The financial situation and recent elections in Greece are once again bringing to the forefront the deficit issues in our own country. Admirably, the citizens of Greece elected the party vowing to stay in the European Union but work toward reducing the harsh terms of the bailout program.
The Greek government has already implemented some difficult measures — slashing public jobs and compensation, increasing taxes on luxury goods, lowering minimum wage, reducing governmental pensions and increasing retirement age (although still relatively low by comparison). And they aren’t done yet.
Of course, "The big problem of Greek society is the tendency to consider somebody else is responsible for everything that goes wrong," said Theodore Couloumbis, of the ELIAMEP think-tank.
Both the government and its opposition accuse each other as being part of the problem. Private company workers blame the bloated public sector, civil servants blame tax cheats and most Greeks say politicians are corrupt.
Does all this sound like a familiar tune?
So where are we by comparison? Surely we are better off than this small financially troubled country?
Most recent statistics show the United States tops the world in total national debt — almost twice the debt of the next closest country. Per capita, US debt is well over $50,000 per person. Greece’s per capita debt just tops the $47,000 mark. Although US debt is significantly less than Greece’s as a percentage of gross domestic product, that number still tops more than 100 percent.
As a tax burden, taxes per capita are about 22 percent higher in the U.S. than in Greece. Public sector jobs account for about 18 percent of jobs in Greece; 15 percent of jobs in the U.S. Although the number varies in numerous reports, in America the average federal worker can expect to make as much as 36 percent more than an equally qualified private sector employee. In Greece, the disparity between an average public and private employee is about 17 percent. It is also important to remember that Greece hires a lot of professionals — mainly health-care professionals including doctors, as it has a nationalized health-care system.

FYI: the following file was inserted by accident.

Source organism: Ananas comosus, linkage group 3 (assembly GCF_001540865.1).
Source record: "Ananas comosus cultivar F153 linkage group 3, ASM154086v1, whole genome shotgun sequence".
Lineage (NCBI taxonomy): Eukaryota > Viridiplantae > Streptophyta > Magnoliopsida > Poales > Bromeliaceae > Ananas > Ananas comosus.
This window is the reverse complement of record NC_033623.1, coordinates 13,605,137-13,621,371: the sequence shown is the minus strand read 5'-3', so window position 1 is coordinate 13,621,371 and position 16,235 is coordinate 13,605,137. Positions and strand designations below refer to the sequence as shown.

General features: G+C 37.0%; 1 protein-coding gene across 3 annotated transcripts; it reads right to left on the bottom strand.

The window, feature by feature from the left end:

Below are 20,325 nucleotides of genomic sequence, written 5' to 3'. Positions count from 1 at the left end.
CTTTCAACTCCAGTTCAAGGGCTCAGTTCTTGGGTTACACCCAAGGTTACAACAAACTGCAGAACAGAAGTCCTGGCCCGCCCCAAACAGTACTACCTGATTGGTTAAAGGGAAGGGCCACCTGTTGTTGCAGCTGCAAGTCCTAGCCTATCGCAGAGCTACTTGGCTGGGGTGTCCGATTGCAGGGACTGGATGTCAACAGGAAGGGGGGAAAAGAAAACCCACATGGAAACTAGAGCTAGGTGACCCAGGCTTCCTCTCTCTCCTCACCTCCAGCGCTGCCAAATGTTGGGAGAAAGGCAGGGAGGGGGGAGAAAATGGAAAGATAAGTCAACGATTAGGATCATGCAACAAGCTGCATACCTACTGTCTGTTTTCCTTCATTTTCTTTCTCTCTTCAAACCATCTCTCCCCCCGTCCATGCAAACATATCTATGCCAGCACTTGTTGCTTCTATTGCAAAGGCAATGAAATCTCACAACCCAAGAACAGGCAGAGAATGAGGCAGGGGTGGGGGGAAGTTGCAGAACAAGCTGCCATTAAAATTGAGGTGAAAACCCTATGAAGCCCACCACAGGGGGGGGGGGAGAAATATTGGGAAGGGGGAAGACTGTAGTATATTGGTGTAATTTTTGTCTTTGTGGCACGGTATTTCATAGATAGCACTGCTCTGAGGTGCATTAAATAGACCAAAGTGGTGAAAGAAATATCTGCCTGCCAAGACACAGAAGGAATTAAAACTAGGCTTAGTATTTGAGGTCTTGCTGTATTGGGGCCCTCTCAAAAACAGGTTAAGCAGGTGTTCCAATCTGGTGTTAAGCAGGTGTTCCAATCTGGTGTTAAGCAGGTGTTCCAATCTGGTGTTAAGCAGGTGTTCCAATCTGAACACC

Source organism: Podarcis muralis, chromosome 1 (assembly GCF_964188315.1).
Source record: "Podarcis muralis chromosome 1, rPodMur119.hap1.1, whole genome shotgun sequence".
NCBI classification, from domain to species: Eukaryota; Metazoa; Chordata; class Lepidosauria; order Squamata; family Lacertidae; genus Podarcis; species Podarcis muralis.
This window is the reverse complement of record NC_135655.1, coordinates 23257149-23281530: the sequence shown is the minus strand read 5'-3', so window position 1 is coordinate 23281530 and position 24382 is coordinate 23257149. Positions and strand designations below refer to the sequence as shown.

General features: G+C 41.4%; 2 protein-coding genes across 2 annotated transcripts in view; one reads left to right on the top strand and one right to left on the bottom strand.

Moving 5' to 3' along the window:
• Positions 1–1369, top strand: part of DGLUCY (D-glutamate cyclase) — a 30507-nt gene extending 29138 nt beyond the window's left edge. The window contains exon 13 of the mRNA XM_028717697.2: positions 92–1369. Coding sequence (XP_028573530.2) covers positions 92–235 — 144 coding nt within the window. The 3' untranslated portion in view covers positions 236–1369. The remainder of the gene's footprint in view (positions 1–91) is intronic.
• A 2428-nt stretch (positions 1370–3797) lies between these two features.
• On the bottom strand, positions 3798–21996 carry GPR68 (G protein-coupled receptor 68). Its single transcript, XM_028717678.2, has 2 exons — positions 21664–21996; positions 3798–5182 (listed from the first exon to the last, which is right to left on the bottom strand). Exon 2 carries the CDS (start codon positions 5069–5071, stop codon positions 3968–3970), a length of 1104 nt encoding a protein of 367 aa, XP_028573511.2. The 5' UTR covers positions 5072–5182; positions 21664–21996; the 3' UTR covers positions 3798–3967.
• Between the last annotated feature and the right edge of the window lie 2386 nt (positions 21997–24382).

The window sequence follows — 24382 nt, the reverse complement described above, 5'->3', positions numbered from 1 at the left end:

Now I am spouting out a lot of numbers, and I will be the first to admit, getting real comparative numbers is a royal pain and finding a reliable source for that information a huge struggle. I am not certain why everyone has to put their own spin on stuff instead of giving straight forward information and letting us make our own conclusions. So feel free to write in with your own findings and discredit my information which I consolidated from about 50 different websites.
I find it ironic that the U.S. and G20 are putting so much pressure on the European Union and Greece to fix their financial problems because no matter how you look at it, the similarity between Greece’s problems and our own are almost uncanny. There is that saying "too big to fail" and perhaps that mentality has kept our country out of bankruptcy. But we can’t keep doing what we have been doing and expect a different outcome. We need to take a long hard look at what we expect from our government and what we are willing to sacrifice in order to become financially stable. Because the bottom line is we either need to significantly trim our government and reduce our expectations or open up our checkbooks and get prepared to pay an even heftier fee.
Mary Hoisington is the publisher of the Great Bend Tribune. She can be reached at email@example.com.